Northern Illinois Men's Basketball Welcomes Back Eight Letterwinners, Adds Five Newcomers Back For 2004-05 Season

GO HUSKIES
GO HUSKIES

GO HUSKIES
July 22, 2004

Northern Illinois Men's Basketball Welcomes Back Eight Letterwinners, Adds Five Newcomers Back For 2004-05 Season

DeKalb, IL -- Youth will again reign for the Northern Illinois University men’s basketball program this season as the Huskies have just one rostered senior (Johnathan Byrd) for the upcoming 2004-05 campaign and 10 of 13 players in either their first or second year of eligibility.

Last season, nine of 13 players were in their first or second year with Rob Judson’s program as the Huskies suffered through the accustomary growing pains that come with putting a number of young, inexperienced players on the floor. Despite boasting another group of diaper dandies, the bulk of Judson’s Huskies return to the hardwood a year older and a year wiser and will look to push their way up the Mid-American Conference standings.

“The key for our team will be their development in terms of maturity,” Judson said. “We have a group of juniors that have been through two seasons here and they understand what it takes to get prepared for this level. Everyone else is in their first or second year with the program and their ability to adjust to this level of basketball will dictate how much they are able to progress.”

Versatility has been the key word when talking about the Northern Illinois lineup during the Judson regime and this season’s Huskies will be no different. Regardless of position, the Huskies have interchangeable parts all over the floor, including size on the perimeter (four swing players over 6-foot-5) and shooting ability in the post. NIU’s top two three-point shooters last season both stand at least 6-foot-7 as Todd Peterson (6-foot-8) led the club with 60 three-point makes and Paige Paulsen (6-foot-7) hit treys at a team-leading rate of 46.7 percent (14-of-30).

With eight returning letterwinners joining five talented newcomers, Judson’s fourth season in DeKalb could be the most exciting, especially locally. The Northern Illinois roster is once again made up predominantly of in-state talent, as 11-of-13 players hail from the state of Illinois and the Chicagoland area. Byrd (Chicago Morgan Park) and freshman Frank Clair (Chicago Leo High School) give the Huskies representation from the city of Chicago. High School teammates Zach Pancratz and Craig Reichel (Schaumburg) join Anthony Maestranzi (Bartlett) in representing the Northwest suburbs, while Ryan Paradise is from the West suburb of Naperville (Naperville Central) and Mike McKinney hails from the North suburb of Evanston (Evanston Township). Bryson McKenzie (Gary, IN/West Side) comes from the Eastside of Chicago, and Peterson (Pekin) gives NIU downstate representation to go with James Hughes’ (Silvis, IL/East Moline United) Quad City connections. Although he will redshirt the 2004-05 season, Ben Rand (Rochelle) will drum up even more local interest. The University of Iowa transfer spent his prep playing days in nearby Rochelle, IL, located 15 miles west of the NIU campus. Only two players, Paige Paulsen (Custer, SD) and Cory Sims (Livingston, AL) fail to fall within 150 miles of NIU’s campus and even Sims has state ties, playing his junior college basketball at Lewis & Clark Community College in Godfrey, IL, a suburb of St. Louis, MO.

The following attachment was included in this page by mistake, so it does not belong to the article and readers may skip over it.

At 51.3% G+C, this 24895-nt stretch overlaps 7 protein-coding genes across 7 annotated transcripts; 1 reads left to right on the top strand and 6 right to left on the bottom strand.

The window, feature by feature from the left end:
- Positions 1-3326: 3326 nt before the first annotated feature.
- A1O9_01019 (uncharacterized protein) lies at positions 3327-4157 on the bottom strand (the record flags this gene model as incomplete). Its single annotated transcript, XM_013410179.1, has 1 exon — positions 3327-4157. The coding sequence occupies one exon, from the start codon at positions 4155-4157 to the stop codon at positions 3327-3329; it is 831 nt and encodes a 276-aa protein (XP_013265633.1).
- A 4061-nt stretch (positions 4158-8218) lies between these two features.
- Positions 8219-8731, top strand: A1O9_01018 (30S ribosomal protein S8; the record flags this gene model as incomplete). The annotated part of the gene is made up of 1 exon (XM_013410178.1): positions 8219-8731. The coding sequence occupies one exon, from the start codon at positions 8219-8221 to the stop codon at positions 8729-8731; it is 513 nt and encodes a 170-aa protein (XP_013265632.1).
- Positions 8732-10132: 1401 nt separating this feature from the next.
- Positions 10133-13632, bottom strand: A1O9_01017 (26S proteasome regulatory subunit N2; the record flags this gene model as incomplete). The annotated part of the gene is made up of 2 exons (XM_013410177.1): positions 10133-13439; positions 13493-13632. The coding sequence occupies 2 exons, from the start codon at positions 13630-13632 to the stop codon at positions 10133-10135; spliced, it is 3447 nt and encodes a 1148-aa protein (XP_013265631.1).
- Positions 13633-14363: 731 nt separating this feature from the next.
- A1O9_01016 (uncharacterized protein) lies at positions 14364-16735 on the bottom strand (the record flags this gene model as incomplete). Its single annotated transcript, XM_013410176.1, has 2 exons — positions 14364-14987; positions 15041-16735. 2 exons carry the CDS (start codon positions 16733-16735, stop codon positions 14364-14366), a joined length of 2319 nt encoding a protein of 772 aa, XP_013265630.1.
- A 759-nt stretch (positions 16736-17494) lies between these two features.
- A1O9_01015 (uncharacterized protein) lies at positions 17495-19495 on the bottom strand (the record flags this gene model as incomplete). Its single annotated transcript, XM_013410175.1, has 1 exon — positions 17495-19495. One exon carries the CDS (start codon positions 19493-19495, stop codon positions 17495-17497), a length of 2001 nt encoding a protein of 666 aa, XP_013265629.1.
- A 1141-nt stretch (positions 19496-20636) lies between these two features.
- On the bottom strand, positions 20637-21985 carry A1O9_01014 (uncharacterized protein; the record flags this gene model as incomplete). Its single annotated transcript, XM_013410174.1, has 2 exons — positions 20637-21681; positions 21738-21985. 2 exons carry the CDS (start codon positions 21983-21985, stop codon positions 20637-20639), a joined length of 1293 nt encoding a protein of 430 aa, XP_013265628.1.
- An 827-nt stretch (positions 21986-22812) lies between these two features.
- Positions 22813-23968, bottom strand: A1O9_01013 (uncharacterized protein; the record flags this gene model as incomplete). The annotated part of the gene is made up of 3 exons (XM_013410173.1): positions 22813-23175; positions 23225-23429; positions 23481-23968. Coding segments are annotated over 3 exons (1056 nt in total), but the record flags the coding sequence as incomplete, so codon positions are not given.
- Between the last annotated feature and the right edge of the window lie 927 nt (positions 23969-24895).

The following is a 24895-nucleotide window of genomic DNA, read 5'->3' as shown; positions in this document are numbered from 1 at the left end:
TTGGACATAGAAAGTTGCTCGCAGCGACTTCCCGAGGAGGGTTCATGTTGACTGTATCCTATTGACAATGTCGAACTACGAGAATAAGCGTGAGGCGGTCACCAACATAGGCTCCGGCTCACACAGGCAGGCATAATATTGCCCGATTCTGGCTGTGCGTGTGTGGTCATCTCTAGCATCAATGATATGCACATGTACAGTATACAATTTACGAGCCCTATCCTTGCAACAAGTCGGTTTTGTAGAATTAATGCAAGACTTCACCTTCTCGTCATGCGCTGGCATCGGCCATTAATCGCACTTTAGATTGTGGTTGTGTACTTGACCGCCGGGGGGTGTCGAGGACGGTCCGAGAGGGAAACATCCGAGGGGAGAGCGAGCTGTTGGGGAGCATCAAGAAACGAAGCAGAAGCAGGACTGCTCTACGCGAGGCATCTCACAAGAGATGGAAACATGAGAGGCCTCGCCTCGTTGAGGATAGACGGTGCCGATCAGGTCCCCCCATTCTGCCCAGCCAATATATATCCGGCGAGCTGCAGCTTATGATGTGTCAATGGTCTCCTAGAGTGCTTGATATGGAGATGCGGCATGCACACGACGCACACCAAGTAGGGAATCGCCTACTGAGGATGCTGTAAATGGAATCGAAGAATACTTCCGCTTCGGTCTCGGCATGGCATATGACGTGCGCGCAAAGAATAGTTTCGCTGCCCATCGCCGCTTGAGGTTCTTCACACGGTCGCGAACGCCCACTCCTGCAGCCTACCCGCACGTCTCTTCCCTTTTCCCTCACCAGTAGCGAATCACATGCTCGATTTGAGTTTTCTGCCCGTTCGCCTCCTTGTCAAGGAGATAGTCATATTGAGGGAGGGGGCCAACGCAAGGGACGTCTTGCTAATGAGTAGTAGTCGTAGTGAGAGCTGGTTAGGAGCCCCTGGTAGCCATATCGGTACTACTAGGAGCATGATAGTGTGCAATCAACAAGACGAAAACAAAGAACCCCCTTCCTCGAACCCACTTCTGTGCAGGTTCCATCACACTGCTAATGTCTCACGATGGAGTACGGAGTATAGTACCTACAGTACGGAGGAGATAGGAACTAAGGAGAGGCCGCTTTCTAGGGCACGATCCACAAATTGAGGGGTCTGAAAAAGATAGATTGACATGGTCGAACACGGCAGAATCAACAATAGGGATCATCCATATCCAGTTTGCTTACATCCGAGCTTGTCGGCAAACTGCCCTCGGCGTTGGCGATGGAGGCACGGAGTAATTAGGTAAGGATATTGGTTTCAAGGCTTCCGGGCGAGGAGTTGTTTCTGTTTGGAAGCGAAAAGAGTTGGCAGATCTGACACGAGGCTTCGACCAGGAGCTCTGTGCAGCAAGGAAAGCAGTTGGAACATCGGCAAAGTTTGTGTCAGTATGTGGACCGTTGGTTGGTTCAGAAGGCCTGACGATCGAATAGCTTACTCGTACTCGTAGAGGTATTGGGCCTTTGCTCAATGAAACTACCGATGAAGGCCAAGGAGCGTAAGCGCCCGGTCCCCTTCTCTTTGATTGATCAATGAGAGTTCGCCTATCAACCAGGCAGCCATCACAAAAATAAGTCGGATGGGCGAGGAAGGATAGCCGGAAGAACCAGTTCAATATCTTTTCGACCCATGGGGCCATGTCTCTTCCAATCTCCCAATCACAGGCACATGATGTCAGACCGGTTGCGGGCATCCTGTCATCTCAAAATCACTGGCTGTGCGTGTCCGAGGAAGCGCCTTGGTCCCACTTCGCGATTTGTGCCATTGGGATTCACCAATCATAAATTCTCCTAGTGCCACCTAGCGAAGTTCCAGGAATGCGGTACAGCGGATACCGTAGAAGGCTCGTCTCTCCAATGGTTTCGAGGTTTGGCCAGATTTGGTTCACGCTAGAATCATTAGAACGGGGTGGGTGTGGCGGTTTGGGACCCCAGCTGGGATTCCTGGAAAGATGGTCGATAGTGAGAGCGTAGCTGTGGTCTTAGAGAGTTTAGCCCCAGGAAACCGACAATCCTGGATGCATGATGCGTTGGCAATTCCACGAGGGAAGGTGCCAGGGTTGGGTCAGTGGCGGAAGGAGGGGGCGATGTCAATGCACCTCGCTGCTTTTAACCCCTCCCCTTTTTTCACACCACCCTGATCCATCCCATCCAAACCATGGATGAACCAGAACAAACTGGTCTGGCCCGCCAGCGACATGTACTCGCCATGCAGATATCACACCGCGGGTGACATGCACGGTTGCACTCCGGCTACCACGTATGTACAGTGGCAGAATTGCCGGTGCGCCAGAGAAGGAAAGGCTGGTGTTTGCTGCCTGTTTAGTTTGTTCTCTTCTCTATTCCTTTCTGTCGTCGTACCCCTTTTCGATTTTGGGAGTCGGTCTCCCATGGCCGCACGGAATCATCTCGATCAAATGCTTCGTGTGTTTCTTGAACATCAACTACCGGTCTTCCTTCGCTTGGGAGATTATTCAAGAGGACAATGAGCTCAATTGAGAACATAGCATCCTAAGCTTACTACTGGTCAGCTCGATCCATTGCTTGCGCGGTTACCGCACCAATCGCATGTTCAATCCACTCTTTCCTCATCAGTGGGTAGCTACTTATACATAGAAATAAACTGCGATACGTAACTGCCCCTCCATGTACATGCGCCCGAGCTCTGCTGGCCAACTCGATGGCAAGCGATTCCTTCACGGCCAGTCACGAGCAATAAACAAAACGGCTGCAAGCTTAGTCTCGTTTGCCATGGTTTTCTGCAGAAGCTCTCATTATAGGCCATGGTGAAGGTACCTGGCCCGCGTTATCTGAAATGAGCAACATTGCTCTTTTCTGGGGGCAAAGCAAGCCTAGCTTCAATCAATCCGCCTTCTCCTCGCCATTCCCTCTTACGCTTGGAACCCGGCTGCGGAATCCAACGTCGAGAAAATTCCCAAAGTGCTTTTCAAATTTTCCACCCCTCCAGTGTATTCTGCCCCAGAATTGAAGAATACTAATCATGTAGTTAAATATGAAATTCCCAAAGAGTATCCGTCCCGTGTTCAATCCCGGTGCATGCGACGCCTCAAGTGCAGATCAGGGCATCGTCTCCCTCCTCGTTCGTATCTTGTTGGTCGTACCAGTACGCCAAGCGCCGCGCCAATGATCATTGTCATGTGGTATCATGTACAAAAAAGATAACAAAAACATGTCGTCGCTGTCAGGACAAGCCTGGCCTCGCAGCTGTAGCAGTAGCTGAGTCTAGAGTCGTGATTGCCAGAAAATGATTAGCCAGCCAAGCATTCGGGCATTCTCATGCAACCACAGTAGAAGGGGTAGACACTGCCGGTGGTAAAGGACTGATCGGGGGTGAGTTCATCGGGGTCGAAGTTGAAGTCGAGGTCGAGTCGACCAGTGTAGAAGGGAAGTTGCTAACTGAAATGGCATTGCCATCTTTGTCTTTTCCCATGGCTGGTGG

Backcourt and Wing
That aforementioned versatility steps to the forefront when talking about the Northern Illinois backcourt this season. Judson’s squad can work a group of six players into either backcourt slot with returners Maestranzi, McKinney and Paradise providing an excellent nucleus until newcomers Sims, Clair and Pancratz are ready to step in.

A junior, Maestranzi started 20 games last season while logging 27.2 minutes a contest, third on the team during the 2003-04 season and tops among returning performers. A deadly shooter from the perimeter (37 percent from three), Maestranzi was also the team’s top playmaker in 2004, handing out 113 assists to break Donald Whiteside’s 1989 record for sophomore dimes. The Bartlett, IL, product also finished fourth on the team in scoring (6.9 ppg.) and reached double figures nine times. Maestranzi’s top offensive output came in a Feb. 9 contest at Central Michigan when he poured in a career high 19 points on 4-of-7 shooting from 3-point range. Maestranzi’s assist/turnover ratio also hovered around 2:1 all season and he dished out five or more assists on 10 occasions, including a career-high tying seven assists without a turnover in a Feb. 28 road win (67-61) at Eastern Michigan.